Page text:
Today, a new study published in Science by Professors Yossi Paltiel of the Hebrew University of Jerusalem and Ron Naaman from the Weizmann Institute of Science describes a breakthrough technology with the power to create drugs with fewer unwanted side effects.
Chemical compounds are made up of molecules. The most important molecules in biology are chiral molecules. “Chiral,” the Greek word for “hand,” describes molecules that look almost exactly alike and contain the same number of atoms but are mirror images of one another–meaning some are “left-handed” and others are “right-handed”. This different “handedness” is crucial and yields different biological effects.
Understanding chiral differences was made painfully clear by the drug thalidomide. Marketed to pregnant women in the 1950’s and 1960’s to ease morning sickness, thalidomide worked well under a microscope. However, thalidomide is a chiral drug -its “right” chiral molecule provides nausea relief while the “left” molecule causes horrible deformities in babies. Since the drug company producing Thalidomide did not separate out the right and left molecules, Thalidomide had disastrous results for the children of women who took this medication.
Though a crucial step for drug safety, the separation of chiral molecules into their right- and left- handed components is an expensive process and demands a tailor-made approach for each type of molecule. Now, however, following a decade of collaborative research, Paltiel and Naaman have discovered a uniform, generic method that will enable pharmaceutical and chemical manufactures to easily and cheaply separate right from left chiral molecules.
Their method relies on magnets. Chiral molecules interact with a magnetic substrate and line up according to the direction of their handedness –“left” molecules interact better with one pole of the magnet, and “right” molecules with the other one. This technology will allow chemical manufacturers to keep the “good” molecules and to discard the “bad” ones that cause harmful or unwanted side effects.
“Our finding has great practical importance”, shared Prof. Naaman. “It will usher in an era of better, safer drugs, and more environmentally-friendly pesticides”.
While popular drugs, such as Ritalin and Cipramil, are sold in their chirally-pure (i.e., separated) forms, many generic medications are not. Currently only 13% of chiral drugs are separated even though the FDA recommends that all chiral drugs be separated. Further, in the field of agrochemicals, chirally-pure pesticides and fertilizers require smaller doses and cause less environmental contamination than their unseparated counterparts.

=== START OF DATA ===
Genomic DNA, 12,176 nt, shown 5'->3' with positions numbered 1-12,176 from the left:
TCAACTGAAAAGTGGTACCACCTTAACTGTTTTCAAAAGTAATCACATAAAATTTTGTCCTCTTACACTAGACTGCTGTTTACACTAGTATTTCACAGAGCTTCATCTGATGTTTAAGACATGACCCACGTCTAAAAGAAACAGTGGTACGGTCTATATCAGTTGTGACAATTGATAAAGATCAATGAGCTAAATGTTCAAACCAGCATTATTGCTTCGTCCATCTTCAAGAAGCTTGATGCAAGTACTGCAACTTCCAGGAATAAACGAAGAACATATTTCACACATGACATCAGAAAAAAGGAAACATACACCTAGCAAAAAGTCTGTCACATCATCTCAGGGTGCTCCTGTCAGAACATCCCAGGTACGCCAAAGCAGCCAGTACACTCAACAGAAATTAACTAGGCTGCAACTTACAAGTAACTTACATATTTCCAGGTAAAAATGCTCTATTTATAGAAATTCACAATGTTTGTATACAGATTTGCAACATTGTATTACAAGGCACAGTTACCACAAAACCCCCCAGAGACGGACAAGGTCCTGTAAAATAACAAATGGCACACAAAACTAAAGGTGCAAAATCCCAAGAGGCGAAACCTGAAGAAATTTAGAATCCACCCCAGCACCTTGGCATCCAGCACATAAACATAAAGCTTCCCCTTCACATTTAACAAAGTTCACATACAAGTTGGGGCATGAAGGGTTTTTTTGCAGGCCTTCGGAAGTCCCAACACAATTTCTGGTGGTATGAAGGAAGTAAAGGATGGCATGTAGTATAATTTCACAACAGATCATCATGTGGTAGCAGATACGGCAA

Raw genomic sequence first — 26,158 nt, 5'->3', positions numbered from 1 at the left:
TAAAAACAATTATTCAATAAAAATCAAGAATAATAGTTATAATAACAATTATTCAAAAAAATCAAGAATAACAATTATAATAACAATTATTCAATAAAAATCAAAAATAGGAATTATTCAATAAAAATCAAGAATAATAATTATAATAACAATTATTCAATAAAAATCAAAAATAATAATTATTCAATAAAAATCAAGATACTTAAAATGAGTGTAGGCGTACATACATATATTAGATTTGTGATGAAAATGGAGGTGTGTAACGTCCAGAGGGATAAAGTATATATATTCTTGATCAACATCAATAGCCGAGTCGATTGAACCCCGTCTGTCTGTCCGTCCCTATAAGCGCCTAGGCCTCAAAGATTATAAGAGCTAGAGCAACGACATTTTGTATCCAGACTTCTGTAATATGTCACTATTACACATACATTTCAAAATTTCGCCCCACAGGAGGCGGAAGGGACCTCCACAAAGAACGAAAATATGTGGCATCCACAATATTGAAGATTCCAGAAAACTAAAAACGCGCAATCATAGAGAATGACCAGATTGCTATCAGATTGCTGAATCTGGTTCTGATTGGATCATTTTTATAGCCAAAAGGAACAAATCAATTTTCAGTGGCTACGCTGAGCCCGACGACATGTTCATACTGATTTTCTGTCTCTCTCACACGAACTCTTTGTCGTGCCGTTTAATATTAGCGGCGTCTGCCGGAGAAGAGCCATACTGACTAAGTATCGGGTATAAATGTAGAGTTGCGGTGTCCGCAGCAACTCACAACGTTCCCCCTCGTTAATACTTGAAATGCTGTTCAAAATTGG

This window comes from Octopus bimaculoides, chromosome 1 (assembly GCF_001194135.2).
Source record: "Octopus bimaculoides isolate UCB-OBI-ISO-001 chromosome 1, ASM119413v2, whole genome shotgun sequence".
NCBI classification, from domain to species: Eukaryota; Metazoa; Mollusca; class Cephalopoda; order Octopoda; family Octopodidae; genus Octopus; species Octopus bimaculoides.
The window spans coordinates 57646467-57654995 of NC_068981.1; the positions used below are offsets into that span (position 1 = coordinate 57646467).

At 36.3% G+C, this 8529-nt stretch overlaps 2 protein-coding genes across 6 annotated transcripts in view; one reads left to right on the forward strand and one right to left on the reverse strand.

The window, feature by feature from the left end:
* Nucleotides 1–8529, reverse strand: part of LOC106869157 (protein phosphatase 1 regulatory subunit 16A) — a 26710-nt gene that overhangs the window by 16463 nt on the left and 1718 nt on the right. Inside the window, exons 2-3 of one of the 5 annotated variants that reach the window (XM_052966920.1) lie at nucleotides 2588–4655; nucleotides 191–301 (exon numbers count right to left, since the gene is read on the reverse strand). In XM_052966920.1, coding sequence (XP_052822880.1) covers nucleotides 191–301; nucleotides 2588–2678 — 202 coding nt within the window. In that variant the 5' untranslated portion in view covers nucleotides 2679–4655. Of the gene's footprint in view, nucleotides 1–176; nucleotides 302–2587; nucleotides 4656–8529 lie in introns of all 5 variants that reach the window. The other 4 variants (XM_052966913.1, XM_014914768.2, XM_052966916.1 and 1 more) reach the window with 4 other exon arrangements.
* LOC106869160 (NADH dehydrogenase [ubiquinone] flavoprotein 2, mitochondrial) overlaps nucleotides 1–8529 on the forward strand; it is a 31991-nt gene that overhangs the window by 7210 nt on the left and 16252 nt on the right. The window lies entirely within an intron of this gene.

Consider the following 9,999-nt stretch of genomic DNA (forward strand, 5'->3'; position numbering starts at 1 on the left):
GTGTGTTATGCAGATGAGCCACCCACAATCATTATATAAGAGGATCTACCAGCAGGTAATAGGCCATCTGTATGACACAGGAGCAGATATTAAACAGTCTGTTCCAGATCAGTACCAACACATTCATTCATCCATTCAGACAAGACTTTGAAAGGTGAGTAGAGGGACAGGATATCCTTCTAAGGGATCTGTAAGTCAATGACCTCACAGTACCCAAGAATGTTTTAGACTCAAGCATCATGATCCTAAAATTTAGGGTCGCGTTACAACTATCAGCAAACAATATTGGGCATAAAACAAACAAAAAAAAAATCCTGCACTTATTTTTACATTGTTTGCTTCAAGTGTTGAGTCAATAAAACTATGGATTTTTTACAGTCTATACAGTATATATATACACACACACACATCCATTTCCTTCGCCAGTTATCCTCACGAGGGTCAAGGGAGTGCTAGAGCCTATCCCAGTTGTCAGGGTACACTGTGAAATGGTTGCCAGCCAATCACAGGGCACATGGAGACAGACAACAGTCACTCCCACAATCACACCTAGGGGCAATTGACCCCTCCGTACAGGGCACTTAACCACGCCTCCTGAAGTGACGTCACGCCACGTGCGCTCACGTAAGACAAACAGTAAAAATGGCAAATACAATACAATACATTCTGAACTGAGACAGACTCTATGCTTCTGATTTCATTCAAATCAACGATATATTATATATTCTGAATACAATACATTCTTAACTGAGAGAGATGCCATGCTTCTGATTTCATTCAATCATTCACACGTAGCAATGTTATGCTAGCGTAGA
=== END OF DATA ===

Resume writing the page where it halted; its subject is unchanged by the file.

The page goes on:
With these statistics in mind, Paltiel and Naaman’s simple and cost effective chiral separation technique has the ability to produce better medical and agricultural products, including medicines, food ingredients, dietary supplements and pesticides.
The Latest on: Chiral molecules
via Google News
The Latest on: Chiral molecules
- How organocatalysis won the Nobel prizeon October 15, 2021 at 2:29 am
Jamie Durrani tells the story of how two young upstarts, Ben List and David MacMillan, created a whole new field of catalysis ...
- RUDN: Chemist Benjamin List: the Nobel Prize in chemistry and a visit to RUDN Universityon October 10, 2021 at 9:43 pm
The Nobel Committee awarded Benjamin List and David McMillan the Nobel Prize in Chemistry for the development of asymmetric organic catalysis. In 2000, the two chemists independently created a new ...
- Who won the 2021 Nobel Prize in Chemistry?on October 8, 2021 at 9:41 am
Benjamin List and David MacMillan have been awarded the 2021 Nobel Prize in Chemistry for the development of asymmetric organocatalysis.
- Chemistry Nobel Prize for Benjamin Liston October 8, 2021 at 5:39 am
Many molecules, especially those that are involved in biological processes, exist in the form of two enantiomers that are as similar as the left and right hand - that is why such substances are called ...
- Nobel Prize 2021: What Is Asymmetric Organocatalysis? Chemistry Nobel-Winning Feat EXPLAINEDon October 7, 2021 at 10:25 am
The Nobel Prize 2021 in Chemistry has been jointly awarded to Benjamin List and David W.C. MacMillan ‘for the development of asymmetric organocatalysis’ ...
- Atropisomeric N-aryl quinazoline-4-thiones with isotopic differences at the ortho positionon October 7, 2021 at 9:15 am
Organic compounds “labeled” or tagged with deuterium can also act as excellent solvents for analytical techniques like nuclear magnetic resonance (NMR) spectroscopy. Deuterated chiral organic ...
- Nobel Prize in chemistry given to duo whose method solves 'mirror-image problem' in chemistryon October 6, 2021 at 9:49 am
These mirror-image, or chiral, molecules can have vastly different properties and interactions with the body. For instance, the mirror-image molecule of levomethamphetamine — which is used in ...
- ‘Elegant’ catalysts that tell left from right scoop chemistry Nobelon October 6, 2021 at 8:32 am
Until their breakthroughs, the common wisdom among chemists was that a catalyst that synthesizes chiral molecules (those of a particular handedness) had to either be an enzyme or contain a ...
- Explainer: why has asymmetric organocatalysis won the chemistry Nobel prize?on October 6, 2021 at 8:24 am
In a rather unexpected move by the Nobel committee, this year's prize in chemistry has been awarded to Benjamin List and David MacMillan ...
via Bing News